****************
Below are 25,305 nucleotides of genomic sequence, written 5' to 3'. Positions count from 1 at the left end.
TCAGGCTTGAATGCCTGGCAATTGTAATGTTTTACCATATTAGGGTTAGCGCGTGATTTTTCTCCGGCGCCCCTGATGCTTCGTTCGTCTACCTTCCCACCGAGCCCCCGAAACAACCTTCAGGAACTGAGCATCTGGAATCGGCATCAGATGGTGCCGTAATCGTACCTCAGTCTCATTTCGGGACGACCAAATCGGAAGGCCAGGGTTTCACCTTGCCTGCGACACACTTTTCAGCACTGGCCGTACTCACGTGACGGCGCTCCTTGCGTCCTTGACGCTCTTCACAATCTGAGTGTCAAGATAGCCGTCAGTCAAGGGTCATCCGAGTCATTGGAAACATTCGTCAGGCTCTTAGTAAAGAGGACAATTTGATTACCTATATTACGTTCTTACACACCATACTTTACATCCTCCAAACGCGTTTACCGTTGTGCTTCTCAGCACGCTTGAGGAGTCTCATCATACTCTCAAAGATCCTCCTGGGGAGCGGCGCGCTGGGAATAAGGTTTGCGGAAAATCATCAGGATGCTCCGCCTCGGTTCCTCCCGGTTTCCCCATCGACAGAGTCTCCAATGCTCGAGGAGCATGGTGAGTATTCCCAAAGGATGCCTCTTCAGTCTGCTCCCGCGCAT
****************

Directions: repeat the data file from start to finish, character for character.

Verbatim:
Below are 25,305 nucleotides of genomic sequence, written 5' to 3'. Positions count from 1 at the left end.
TCAGGCTTGAATGCCTGGCAATTGTAATGTTTTACCATATTAGGGTTAGCGCGTGATTTTTCTCCGGCGCCCCTGATGCTTCGTTCGTCTACCTTCCCACCGAGCCCCCGAAACAACCTTCAGGAACTGAGCATCTGGAATCGGCATCAGATGGTGCCGTAATCGTACCTCAGTCTCATTTCGGGACGACCAAATCGGAAGGCCAGGGTTTCACCTTGCCTGCGACACACTTTTCAGCACTGGCCGTACTCACGTGACGGCGCTCCTTGCGTCCTTGACGCTCTTCACAATCTGAGTGTCAAGATAGCCGTCAGTCAAGGGTCATCCGAGTCATTGGAAACATTCGTCAGGCTCTTAGTAAAGAGGACAATTTGATTACCTATATTACGTTCTTACACACCATACTTTACATCCTCCAAACGCGTTTACCGTTGTGCTTCTCAGCACGCTTGAGGAGTCTCATCATACTCTCAAAGATCCTCCTGGGGAGCGGCGCGCTGGGAATAAGGTTTGCGGAAAATCATCAGGATGCTCCGCCTCGGTTCCTCCCGGTTTCCCCATCGACAGAGTCTCCAATGCTCGAGGAGCATGGTGAGTATTCCCAAAGGATGCCTCTTCAGTCTGCTCCCGCGCAT